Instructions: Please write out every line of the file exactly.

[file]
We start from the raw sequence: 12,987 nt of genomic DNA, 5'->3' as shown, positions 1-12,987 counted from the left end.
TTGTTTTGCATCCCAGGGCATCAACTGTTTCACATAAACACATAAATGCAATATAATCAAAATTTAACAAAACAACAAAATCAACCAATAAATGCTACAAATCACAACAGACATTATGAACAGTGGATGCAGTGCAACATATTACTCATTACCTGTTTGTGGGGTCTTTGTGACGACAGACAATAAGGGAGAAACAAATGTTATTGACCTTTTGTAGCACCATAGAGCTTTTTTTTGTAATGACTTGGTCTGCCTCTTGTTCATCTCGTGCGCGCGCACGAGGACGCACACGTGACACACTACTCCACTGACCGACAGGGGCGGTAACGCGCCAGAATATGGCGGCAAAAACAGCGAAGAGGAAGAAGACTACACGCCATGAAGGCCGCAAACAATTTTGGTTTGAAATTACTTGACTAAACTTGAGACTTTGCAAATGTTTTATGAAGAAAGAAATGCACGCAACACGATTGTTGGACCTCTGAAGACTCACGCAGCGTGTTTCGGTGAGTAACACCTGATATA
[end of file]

We start from the raw sequence: 12,987 nt of genomic DNA, 5'->3' as shown, positions 1-12,987 counted from the left end.
TTGTTTTGCATCCCAGGGCATCAACTGTTTCACATAAACACATAAATGCAATATAATCAAAATTTAACAAAACAACAAAATCAACCAATAAATGCTACAAATCACAACAGACATTATGAACAGTGGATGCAGTGCAACATATTACTCATTACCTGTTTGTGGGGTCTTTGTGACGACAGACAATAAGGGAGAAACAAATGTTATTGACCTTTTGTAGCACCATAGAGCTTTTTTTTGTAATGACTTGGTCTGCCTCTTGTTCATCTCGTGCGCGCGCACGAGGACGCACACGTGACACACTACTCCACTGACCGACAGGGGCGGTAACGCGCCAGAATATGGCGGCAAAAACAGCGAAGAGGAAGAAGACTACACGCCATGAAGGCCGCAAACAATTTTGGTTTGAAATTACTTGACTAAACTTGAGACTTTGCAAATGTTTTATGAAGAAAGAAATGCACGCAACACGATTGTTGGACCTCTGAAGACTCACGCAGCGTGTTTCGGTGAGTAACACCTGATATA